Friday, May 5, 2017

Big shifts in the U.S. mobile market – Part 1

It has been a very eventful start to the year for U.S. mobile operators. As the first quarter financials reports have rolled in over the past two weeks, it is clear the two top tier players, AT&T and Verizon, are increasingly under pressure from the No.3 and No.4 contenders, Sprint and T-Mobile US. All four operators offer virtually the same set of services, delivered to same handsets with roughly equivalent levels of performance in most places. So it is no wonder the battle is now primarily about price.

After years of rather stagnant market positions and services, suddenly a lot is happening in the U.S. mobile market. While there have not yet been any moves this year to consolidate four players to three, nor a full commitment from a cloud company (such as AWS, Google or Microsoft) to enter and lead in wireless, the 2017 battlefield differs from 2016 in the following respects:

·         The move to 'unlimited' data plans.

·         A new regulatory climate and the pending super merger of AT&T and Time Warner.

·         A quickly shifting spectrum map.

·         The FirstNet emergency responder network project finally ready to move ahead.

·         5G trials, setting the stage for the first commercial rollouts starts to take shape.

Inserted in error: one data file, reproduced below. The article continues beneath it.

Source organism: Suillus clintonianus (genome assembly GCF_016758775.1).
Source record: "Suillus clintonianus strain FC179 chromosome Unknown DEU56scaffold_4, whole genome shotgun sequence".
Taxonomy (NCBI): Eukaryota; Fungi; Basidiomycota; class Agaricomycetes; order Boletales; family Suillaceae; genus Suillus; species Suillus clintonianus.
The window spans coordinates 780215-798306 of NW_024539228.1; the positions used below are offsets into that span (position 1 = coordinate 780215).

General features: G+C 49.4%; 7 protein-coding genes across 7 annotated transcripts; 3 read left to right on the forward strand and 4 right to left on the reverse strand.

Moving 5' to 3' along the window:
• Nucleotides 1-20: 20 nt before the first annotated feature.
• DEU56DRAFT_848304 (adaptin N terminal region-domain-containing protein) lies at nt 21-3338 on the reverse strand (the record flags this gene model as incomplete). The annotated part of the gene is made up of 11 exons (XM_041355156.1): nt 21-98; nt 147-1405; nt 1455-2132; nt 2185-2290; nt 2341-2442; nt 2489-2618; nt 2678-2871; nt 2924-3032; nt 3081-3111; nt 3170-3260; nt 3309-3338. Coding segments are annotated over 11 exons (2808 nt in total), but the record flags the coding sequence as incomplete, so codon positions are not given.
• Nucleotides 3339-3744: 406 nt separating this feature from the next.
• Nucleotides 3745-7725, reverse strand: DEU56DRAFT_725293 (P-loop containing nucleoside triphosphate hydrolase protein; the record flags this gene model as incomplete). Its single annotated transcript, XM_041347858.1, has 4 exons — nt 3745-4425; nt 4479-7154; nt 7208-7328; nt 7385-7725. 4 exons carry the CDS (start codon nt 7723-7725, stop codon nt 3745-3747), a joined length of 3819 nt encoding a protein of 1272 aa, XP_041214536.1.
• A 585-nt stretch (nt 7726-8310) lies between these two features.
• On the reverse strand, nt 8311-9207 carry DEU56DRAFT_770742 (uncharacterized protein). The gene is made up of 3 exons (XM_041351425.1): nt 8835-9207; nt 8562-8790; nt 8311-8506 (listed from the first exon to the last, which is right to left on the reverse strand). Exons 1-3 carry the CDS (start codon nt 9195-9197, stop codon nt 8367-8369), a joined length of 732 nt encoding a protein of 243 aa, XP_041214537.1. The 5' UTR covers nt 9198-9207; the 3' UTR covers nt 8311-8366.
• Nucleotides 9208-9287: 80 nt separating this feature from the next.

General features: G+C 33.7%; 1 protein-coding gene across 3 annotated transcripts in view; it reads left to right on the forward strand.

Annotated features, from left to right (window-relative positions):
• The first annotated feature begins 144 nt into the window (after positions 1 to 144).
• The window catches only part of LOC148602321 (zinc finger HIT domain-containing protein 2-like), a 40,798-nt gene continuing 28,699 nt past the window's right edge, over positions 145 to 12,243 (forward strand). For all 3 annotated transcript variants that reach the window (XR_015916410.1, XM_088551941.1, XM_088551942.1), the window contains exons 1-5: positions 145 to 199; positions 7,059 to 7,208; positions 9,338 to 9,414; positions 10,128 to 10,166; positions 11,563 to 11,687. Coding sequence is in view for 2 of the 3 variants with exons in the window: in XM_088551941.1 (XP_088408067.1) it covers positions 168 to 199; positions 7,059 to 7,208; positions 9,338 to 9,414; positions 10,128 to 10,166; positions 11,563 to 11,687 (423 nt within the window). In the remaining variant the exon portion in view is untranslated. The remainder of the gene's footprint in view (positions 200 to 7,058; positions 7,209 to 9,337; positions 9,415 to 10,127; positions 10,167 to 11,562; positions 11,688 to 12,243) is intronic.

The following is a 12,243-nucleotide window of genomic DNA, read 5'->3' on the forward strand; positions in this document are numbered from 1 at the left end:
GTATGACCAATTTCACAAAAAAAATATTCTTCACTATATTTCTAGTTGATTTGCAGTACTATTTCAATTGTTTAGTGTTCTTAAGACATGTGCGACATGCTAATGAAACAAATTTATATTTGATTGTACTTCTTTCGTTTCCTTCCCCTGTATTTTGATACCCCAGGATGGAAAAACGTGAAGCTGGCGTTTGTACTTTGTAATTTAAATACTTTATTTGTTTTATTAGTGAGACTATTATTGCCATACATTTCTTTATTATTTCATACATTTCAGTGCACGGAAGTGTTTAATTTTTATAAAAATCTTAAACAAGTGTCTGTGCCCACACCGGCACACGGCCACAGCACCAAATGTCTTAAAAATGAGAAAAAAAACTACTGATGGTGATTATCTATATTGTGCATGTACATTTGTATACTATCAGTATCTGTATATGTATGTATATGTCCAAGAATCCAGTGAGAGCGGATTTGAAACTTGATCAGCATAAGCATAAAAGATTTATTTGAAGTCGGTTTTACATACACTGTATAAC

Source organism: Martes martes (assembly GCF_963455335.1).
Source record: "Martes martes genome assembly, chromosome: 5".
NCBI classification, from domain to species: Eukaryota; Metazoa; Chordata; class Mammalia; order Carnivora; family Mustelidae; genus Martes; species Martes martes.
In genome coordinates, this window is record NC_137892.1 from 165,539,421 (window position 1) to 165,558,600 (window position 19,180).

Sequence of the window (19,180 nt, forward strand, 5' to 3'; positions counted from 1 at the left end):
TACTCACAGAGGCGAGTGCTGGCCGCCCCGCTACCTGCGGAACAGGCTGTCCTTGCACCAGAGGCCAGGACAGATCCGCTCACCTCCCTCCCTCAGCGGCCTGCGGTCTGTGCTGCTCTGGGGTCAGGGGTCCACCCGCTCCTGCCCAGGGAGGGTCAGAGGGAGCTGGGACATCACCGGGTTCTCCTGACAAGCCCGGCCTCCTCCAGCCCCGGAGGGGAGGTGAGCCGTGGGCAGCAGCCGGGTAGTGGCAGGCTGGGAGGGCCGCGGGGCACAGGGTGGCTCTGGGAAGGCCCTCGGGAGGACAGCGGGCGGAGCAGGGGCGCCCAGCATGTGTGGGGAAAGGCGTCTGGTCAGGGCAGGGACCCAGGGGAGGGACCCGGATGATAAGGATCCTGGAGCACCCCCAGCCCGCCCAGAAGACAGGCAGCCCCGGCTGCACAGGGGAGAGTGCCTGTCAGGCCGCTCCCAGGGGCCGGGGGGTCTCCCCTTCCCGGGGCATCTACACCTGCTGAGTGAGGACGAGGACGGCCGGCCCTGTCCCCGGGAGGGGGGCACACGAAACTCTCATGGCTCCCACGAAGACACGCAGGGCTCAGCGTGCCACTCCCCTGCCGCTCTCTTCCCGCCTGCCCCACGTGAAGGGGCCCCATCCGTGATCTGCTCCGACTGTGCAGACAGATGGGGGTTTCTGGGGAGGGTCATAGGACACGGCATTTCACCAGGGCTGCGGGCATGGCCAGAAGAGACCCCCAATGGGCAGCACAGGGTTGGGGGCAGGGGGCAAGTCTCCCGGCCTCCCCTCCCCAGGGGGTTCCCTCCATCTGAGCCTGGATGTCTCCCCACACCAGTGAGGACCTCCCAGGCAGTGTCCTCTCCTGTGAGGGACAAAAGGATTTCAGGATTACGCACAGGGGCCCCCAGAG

·         Carriers actively deploying virtualised network architectures, setting the stage for new services.

One could also add the rollout LTE-M to support the first significant wave of connected things to the list, but that is a topic on its own.

The move to unlimited data plans

With reports of mounting subscriber losses to T-Mobile and Sprint, on February 12th Verizon unveiled an Unlimited mobile data plan for smartphones and tablets on its LTE network (the plan also covers HD video streaming, Mobile Hotspot, calling and texting to Mexico and Canada and up to 500 Mbytes/day of 4G LTE roaming in Mexico and Canada, but subscribers may encounter throttling after 22 Gbytes of data usage on a line during any billing cycle). A day after Verizon announced its re-entry into unlimited mobile data plans, T-Mobile responded the addition of HD video and 10 Gbytes high-speed Mobile Hotspot data to its T-Mobile ONE unlimited plan. T-Mobile also introduced a new offer of two lines on T-Mobile ONE for $100.